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CA´RYAE (Κάρυαι: Eth. Καρυάτης), a town of Laconia upon the frontiers of Arcadia. It was originally an Arcadian town belonging to Tegea, but was conquered by the Spartans and annexed to their territory. (Phot. Lex. s. v. Καρυάτεια;; Paus. 8.45.1.) Caryae revolted from Sparta after the battle of Leuctra (B.C. 371), and offered to guide a Theban army into Laconia; but shortly afterwards it was severely punished for its treachery, for Archidamus took the town and put to death all the inhabitants who were made prisoners. (Xen. Hell. 6.5. 24-27, 7.1.28.) Caryae was celebrated for its temple of Artemis Caryatis, and for the annual festival of this goddess, at which the Lacedaemonian virgins used to perform a peculiar kind of dance. (Paus. 3.10.9 ; Lucian. de Salt. 10.) This festival was of great antiquity, for in the second Messenian war, Aristomenes is said to have carried off the Lacedaemonian virgins, who were dancing at Caryae in honour of Artemis. (Paus. 4.16.9.) It was, perhaps, from this ancient dance of the Lacedaemonian maidens, that the Greek artists gave the name of Caryatides to the female figures which were employed in architecture instead of pillars. The tale of Vitruvius respecting the origin of these figures, is not entitled to any credit. He relates (1.1.5) that Caryae revolted to the Persians after the battle of Thermopylae; that it was in consequence destroyed by the allied Greeks, who killed the men and led the women into captivity; and that to commemorate the disgrace of the latter, representations of them were employed in ar. chitecture instead of columns.

The exact position of Caryae has given rise to dispute. It is evident from the account of Pausanias (3.10.7), and from the history of more than one campaign that it was situated on the road from Tegea to Sparta. (Thuc.5.55; Xen. Hell. 6.5. 25, 27 ; Liv. 34.26.) If it was on the direct road from Tegea to Sparta, it must be placed, with Leake, at the Khan of Krevatá: but we are more inclined to adopt the opinion of Boblaye and Ross, that it stood on one of the side roads from Tegea to Sparta. Ross places it NW. of the Khan of Krevatá, in a valley of a tributary of the Oenus, where there is an insulated hill with ancient ruins, about an hour to the right or west of the village of Arákhova. Although the road from Tegea to Sparta is longer by way of Arákhova, it was, probably, often adopted in war in preference to the direct road, in order to avoid the defiles of Klisura, and to obtain for an encampment a good supply of water. Boblaye remarks, that there are springs of excellent water in the neighbourhood of Arálkhova, to which Lycophron, probably, alludes (Καρικῶν or Καρυκῶν ποτῶν, Lycophr. 149). (Leake, Peloponnesiaca, p. 342, seq.; Boblaye, Recherches, p. 72; Ross, Reisen im Peloponnes, p. 175.)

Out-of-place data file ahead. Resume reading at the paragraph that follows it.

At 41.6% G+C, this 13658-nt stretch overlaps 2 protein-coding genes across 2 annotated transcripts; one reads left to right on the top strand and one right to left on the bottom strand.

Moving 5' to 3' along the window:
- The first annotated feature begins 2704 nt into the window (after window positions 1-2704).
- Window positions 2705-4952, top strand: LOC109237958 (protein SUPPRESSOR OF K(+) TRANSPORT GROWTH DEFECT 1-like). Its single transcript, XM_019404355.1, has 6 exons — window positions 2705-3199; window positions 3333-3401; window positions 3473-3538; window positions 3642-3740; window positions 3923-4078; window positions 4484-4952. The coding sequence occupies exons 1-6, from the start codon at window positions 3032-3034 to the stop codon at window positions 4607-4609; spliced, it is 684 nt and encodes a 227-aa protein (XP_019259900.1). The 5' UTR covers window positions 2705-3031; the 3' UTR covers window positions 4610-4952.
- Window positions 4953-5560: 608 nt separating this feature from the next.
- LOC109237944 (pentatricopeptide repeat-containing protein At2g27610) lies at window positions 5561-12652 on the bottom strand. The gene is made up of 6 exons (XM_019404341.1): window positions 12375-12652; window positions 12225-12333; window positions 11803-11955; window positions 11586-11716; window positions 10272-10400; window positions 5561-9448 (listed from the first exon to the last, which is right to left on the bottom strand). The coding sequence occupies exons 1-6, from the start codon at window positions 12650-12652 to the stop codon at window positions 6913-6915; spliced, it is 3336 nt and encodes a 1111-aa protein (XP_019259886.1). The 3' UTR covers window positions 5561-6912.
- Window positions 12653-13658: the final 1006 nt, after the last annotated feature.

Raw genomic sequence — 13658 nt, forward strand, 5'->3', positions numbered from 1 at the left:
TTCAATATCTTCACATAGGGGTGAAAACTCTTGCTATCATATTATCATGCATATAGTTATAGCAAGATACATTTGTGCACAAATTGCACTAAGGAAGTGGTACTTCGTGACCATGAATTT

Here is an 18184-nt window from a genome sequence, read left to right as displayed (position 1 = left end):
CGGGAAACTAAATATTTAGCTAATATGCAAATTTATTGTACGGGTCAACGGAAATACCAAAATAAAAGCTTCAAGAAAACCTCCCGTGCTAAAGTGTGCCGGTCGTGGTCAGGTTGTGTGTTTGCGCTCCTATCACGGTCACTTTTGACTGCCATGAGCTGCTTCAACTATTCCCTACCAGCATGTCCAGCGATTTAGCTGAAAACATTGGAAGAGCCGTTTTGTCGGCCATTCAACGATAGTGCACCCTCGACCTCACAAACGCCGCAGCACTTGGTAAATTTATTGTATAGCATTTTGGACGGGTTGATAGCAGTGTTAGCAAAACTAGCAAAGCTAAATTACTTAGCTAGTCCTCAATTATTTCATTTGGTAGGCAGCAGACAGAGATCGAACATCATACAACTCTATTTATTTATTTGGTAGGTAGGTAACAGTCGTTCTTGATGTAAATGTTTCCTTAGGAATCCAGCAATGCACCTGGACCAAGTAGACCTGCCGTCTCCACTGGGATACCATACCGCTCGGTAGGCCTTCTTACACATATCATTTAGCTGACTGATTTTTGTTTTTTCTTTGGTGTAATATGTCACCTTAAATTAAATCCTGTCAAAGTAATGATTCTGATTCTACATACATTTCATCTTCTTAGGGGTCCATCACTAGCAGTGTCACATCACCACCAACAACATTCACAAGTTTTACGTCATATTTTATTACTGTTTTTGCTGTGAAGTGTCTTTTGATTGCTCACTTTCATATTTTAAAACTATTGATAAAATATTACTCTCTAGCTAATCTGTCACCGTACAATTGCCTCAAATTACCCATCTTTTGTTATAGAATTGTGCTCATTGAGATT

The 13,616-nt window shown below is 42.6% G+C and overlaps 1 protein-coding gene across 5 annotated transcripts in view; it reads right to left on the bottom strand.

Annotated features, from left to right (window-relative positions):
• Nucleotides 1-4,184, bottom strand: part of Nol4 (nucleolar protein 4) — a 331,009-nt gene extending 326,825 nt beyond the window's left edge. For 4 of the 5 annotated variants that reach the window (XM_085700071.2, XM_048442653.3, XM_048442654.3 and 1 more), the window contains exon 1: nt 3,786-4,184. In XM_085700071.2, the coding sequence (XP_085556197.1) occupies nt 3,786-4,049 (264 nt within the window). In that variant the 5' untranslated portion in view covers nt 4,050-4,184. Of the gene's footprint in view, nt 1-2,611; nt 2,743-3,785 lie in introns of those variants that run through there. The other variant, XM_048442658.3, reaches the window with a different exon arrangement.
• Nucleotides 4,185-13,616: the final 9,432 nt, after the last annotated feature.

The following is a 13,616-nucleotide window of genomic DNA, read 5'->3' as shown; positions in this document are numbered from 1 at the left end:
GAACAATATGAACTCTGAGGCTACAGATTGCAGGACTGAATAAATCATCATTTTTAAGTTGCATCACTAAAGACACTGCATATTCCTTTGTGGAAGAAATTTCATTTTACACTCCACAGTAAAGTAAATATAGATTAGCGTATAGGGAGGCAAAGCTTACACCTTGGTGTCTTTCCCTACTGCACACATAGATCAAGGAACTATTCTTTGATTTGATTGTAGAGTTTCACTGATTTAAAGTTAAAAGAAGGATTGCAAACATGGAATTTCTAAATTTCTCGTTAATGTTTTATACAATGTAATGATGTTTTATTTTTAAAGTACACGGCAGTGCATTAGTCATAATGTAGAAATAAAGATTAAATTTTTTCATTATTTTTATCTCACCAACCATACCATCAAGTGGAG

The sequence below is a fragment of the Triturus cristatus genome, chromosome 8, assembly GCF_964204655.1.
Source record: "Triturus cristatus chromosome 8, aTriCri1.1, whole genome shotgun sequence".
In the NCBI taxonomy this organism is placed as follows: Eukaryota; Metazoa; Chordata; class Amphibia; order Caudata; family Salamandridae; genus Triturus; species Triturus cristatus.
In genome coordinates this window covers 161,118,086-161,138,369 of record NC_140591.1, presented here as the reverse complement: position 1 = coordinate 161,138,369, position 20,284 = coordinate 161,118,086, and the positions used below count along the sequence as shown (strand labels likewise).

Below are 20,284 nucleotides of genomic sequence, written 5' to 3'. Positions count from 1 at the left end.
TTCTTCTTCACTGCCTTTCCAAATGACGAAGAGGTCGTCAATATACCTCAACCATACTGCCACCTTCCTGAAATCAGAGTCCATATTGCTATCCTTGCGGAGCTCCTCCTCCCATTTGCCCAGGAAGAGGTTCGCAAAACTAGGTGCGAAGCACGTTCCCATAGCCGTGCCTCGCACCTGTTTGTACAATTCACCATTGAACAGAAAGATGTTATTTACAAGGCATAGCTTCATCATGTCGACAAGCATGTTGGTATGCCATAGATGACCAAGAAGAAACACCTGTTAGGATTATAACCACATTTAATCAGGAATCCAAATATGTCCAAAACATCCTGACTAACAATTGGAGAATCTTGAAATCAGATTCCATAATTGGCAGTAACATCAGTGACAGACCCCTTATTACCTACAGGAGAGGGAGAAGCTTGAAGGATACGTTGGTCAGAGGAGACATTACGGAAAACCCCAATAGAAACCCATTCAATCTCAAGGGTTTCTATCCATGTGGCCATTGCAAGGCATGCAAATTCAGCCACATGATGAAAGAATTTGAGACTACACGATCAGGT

hide References (8 total)
  • Cross-references from this page (8):
    • Pausanias, Description of Greece, 4.16.9
    • Pausanias, Description of Greece, 8.45.1
    • Pausanias, Description of Greece, 3.10.7
    • Xenophon, Hellenica, 6.5.24
    • Xenophon, Hellenica, 6.5.25
    • Xenophon, Hellenica, 6.5.27
    • Xenophon, Hellenica, 7.1.28
    • Livy, The History of Rome, Book 34, 26
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